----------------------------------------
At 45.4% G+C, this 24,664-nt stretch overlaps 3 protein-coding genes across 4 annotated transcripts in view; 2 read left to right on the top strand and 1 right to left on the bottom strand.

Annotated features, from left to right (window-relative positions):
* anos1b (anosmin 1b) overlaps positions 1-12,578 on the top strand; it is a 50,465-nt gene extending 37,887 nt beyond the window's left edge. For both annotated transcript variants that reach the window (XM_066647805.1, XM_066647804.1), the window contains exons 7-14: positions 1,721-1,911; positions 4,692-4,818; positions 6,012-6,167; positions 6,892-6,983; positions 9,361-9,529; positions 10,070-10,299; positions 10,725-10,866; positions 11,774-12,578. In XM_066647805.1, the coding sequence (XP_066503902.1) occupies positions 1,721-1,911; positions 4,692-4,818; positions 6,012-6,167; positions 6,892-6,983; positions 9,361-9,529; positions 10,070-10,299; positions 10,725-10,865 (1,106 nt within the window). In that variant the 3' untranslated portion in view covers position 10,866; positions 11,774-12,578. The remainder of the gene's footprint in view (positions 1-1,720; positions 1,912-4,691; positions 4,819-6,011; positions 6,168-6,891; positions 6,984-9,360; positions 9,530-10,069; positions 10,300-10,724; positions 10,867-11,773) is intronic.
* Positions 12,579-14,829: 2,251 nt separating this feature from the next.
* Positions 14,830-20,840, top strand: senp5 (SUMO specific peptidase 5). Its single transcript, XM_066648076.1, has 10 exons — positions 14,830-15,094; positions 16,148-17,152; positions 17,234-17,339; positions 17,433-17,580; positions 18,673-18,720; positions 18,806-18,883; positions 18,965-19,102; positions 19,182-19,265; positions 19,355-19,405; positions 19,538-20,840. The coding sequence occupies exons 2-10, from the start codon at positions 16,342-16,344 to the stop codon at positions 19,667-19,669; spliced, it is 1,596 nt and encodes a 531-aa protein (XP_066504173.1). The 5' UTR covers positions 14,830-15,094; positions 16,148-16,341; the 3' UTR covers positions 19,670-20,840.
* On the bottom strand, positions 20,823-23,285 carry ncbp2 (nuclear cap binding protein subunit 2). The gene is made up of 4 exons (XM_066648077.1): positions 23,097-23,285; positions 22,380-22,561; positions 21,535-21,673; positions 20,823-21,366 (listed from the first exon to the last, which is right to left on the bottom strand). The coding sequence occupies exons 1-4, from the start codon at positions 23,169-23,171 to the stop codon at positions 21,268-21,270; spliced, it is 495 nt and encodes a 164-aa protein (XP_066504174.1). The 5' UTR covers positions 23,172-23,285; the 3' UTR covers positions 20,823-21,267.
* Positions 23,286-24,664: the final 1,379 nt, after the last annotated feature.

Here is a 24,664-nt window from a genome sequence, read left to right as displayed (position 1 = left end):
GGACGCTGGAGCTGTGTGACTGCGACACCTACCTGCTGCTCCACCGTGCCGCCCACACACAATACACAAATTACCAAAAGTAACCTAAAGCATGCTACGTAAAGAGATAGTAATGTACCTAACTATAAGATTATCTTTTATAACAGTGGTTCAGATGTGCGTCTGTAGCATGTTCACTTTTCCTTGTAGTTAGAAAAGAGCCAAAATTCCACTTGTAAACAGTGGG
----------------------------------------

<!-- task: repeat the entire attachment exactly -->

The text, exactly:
At 45.4% G+C, this 24,664-nt stretch overlaps 3 protein-coding genes across 4 annotated transcripts in view; 2 read left to right on the top strand and 1 right to left on the bottom strand.

Annotated features, from left to right (window-relative positions):
* anos1b (anosmin 1b) overlaps positions 1-12,578 on the top strand; it is a 50,465-nt gene extending 37,887 nt beyond the window's left edge. For both annotated transcript variants that reach the window (XM_066647805.1, XM_066647804.1), the window contains exons 7-14: positions 1,721-1,911; positions 4,692-4,818; positions 6,012-6,167; positions 6,892-6,983; positions 9,361-9,529; positions 10,070-10,299; positions 10,725-10,866; positions 11,774-12,578. In XM_066647805.1, the coding sequence (XP_066503902.1) occupies positions 1,721-1,911; positions 4,692-4,818; positions 6,012-6,167; positions 6,892-6,983; positions 9,361-9,529; positions 10,070-10,299; positions 10,725-10,865 (1,106 nt within the window). In that variant the 3' untranslated portion in view covers position 10,866; positions 11,774-12,578. The remainder of the gene's footprint in view (positions 1-1,720; positions 1,912-4,691; positions 4,819-6,011; positions 6,168-6,891; positions 6,984-9,360; positions 9,530-10,069; positions 10,300-10,724; positions 10,867-11,773) is intronic.
* Positions 12,579-14,829: 2,251 nt separating this feature from the next.
* Positions 14,830-20,840, top strand: senp5 (SUMO specific peptidase 5). Its single transcript, XM_066648076.1, has 10 exons — positions 14,830-15,094; positions 16,148-17,152; positions 17,234-17,339; positions 17,433-17,580; positions 18,673-18,720; positions 18,806-18,883; positions 18,965-19,102; positions 19,182-19,265; positions 19,355-19,405; positions 19,538-20,840. The coding sequence occupies exons 2-10, from the start codon at positions 16,342-16,344 to the stop codon at positions 19,667-19,669; spliced, it is 1,596 nt and encodes a 531-aa protein (XP_066504173.1). The 5' UTR covers positions 14,830-15,094; positions 16,148-16,341; the 3' UTR covers positions 19,670-20,840.
* On the bottom strand, positions 20,823-23,285 carry ncbp2 (nuclear cap binding protein subunit 2). The gene is made up of 4 exons (XM_066648077.1): positions 23,097-23,285; positions 22,380-22,561; positions 21,535-21,673; positions 20,823-21,366 (listed from the first exon to the last, which is right to left on the bottom strand). The coding sequence occupies exons 1-4, from the start codon at positions 23,169-23,171 to the stop codon at positions 21,268-21,270; spliced, it is 495 nt and encodes a 164-aa protein (XP_066504174.1). The 5' UTR covers positions 23,172-23,285; the 3' UTR covers positions 20,823-21,267.
* Positions 23,286-24,664: the final 1,379 nt, after the last annotated feature.

Here is a 24,664-nt window from a genome sequence, read left to right as displayed (position 1 = left end):
GGACGCTGGAGCTGTGTGACTGCGACACCTACCTGCTGCTCCACCGTGCCGCCCACACACAATACACAAATTACCAAAAGTAACCTAAAGCATGCTACGTAAAGAGATAGTAATGTACCTAACTATAAGATTATCTTTTATAACAGTGGTTCAGATGTGCGTCTGTAGCATGTTCACTTTTCCTTGTAGTTAGAAAAGAGCCAAAATTCCACTTGTAAACAGTGGG